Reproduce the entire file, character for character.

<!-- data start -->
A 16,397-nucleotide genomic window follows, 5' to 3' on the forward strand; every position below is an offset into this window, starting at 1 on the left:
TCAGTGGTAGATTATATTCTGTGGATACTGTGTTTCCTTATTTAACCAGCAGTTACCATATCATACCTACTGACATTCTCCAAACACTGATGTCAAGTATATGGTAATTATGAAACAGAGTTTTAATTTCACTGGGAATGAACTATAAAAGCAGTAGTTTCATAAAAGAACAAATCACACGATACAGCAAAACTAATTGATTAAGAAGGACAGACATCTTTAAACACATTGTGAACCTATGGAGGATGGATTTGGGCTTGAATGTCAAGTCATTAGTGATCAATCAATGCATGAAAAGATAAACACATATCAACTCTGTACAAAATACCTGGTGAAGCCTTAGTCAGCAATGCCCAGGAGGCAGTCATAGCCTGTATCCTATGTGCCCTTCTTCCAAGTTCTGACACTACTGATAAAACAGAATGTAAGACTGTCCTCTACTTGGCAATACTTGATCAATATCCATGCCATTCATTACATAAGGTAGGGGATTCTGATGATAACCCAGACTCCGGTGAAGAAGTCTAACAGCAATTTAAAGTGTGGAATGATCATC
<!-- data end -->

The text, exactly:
A 16,397-nucleotide genomic window follows, 5' to 3' on the forward strand; every position below is an offset into this window, starting at 1 on the left:
TCAGTGGTAGATTATATTCTGTGGATACTGTGTTTCCTTATTTAACCAGCAGTTACCATATCATACCTACTGACATTCTCCAAACACTGATGTCAAGTATATGGTAATTATGAAACAGAGTTTTAATTTCACTGGGAATGAACTATAAAAGCAGTAGTTTCATAAAAGAACAAATCACACGATACAGCAAAACTAATTGATTAAGAAGGACAGACATCTTTAAACACATTGTGAACCTATGGAGGATGGATTTGGGCTTGAATGTCAAGTCATTAGTGATCAATCAATGCATGAAAAGATAAACACATATCAACTCTGTACAAAATACCTGGTGAAGCCTTAGTCAGCAATGCCCAGGAGGCAGTCATAGCCTGTATCCTATGTGCCCTTCTTCCAAGTTCTGACACTACTGATAAAACAGAATGTAAGACTGTCCTCTACTTGGCAATACTTGATCAATATCCATGCCATTCATTACATAAGGTAGGGGATTCTGATGATAACCCAGACTCCGGTGAAGAAGTCTAACAGCAATTTAAAGTGTGGAATGATCATC